3. Advertisement/Monetization – Content or links intended to monetize the page. It’s important to note that on-page advertising that dilutes or detracts from the overall page purpose may negatively impact your content quality score.

KEY TAKEAWAY: Ensure that each of your pages includes a sufficient amount of Main Content and Supplemental Content, and that content of all types support the purpose of the page.


Google’s Content Quality Guidelines align nicely with the content ranking factors deemed most important by Searchmetrics, especially in relation to the amount and construction of content.

1. The amount of high-quality main content on each page is important, and longer content has become the standard, according to Searchmetrics. To this end, the top 10 HTML pages in their 2015 study averaged 1,285 words per page. However, more content doesn’t necessarily equate with better content. Searchmetrics urges us to “use information about the structure and context of topics to optimize content.”

This is not to say that your content should be more complex. Rather, Searchmetrics indicated that the complexity of content has decreased in the past year, and that the most successful pages in terms of rank include content that is at an appropriate reading level (aka Flesch reading ease) for your respective audience.

2. E-A-T factors helps determine content quality for Google. If your page, website, and the people contributing content to the pages are considered to be Expert, Authoritative, and Trustworthy, as evidenced by dozens of factors for each element, Google takes this into consideration when assigning a quality score to each page.

WebMD and Wikipedia are good examples of expert, authoritative, trustworthy websites, but there’s no reason your site can’t achieve high marks, too. Enlist in-house experts to contribute to your blog, or to author white pages. Provide valuable, helpful, sharable content and resources to encourage inbound links. Make sure that every page provides a positive user experience, with correct and current information.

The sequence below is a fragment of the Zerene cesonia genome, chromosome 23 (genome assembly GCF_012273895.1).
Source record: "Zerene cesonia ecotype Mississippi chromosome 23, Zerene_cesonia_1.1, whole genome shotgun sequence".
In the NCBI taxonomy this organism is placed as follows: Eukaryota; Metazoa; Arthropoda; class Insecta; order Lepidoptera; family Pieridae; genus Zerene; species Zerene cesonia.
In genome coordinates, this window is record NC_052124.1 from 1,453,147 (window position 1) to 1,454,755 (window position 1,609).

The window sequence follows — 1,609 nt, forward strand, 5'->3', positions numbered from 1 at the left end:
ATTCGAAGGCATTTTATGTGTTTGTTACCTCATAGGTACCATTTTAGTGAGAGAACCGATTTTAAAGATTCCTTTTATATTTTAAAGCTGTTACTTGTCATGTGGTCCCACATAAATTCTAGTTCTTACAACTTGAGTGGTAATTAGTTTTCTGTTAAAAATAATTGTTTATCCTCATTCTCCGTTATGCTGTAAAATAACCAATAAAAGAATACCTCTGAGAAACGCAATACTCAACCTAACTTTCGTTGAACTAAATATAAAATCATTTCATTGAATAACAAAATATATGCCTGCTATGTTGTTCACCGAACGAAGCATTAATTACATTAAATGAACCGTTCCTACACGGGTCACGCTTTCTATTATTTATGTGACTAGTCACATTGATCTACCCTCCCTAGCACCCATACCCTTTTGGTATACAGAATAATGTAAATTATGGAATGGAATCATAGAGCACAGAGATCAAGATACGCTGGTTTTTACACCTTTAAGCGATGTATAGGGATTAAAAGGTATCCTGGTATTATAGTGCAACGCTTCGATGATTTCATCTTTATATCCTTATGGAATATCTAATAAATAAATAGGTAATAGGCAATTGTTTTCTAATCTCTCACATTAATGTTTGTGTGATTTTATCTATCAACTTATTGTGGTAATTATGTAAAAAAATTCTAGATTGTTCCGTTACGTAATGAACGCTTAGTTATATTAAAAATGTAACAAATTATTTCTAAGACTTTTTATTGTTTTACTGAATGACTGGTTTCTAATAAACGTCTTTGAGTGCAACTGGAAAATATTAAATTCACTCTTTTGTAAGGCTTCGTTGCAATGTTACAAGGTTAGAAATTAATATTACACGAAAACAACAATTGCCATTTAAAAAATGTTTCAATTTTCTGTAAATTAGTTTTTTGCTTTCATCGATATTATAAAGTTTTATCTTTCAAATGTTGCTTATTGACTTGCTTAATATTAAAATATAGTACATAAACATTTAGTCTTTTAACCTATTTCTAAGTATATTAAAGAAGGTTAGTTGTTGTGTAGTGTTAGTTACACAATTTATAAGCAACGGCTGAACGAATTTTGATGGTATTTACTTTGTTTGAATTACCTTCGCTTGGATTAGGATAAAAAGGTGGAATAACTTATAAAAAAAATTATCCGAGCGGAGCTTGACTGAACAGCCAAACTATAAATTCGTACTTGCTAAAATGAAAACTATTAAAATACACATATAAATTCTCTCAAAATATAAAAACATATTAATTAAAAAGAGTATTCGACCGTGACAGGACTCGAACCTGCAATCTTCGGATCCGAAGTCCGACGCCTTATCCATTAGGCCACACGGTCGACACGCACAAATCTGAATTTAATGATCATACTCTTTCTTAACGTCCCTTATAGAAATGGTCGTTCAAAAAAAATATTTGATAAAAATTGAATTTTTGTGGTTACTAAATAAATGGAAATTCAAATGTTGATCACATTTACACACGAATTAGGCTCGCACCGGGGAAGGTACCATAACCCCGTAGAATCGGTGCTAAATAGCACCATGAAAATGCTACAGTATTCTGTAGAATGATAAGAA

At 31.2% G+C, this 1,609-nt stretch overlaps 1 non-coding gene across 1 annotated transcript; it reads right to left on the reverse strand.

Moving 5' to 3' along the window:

3. Reputation matters. The Mace report indicates that “the important thing (for Google) is that the sources used for reputational research are independent of the site being rated, and are not statistical or machine compiled.” Reviews come into play here, as do news articles, Wikipedia entries, forum discussions, and more – any outside information and opinion that presents your website and individual pages in a positive light.

KEY TAKEAWAY: The amount of substantive content on each page, the expertise, authority, and trustworthiness of your website as a whole, and the people contributing content to your pages play a major role in determining how you fare under Google’s content quality magnifying glass.

so, what does this mean for you?

There are dozens of factors to consider when creating new content or improving existing web pages, and this is a very high-level view. Both the Mace report and Searchmetrics Ranking Factors Study provide valuable, practical information and guidance that you can immediately put to use to improve the quality of your web pages, and both are highly recommended by our SEO content team.

Given the importance that Google places on content quality, any time and resources directed to clarifying and strengthening the purpose and value of your web pages will be worth the effort.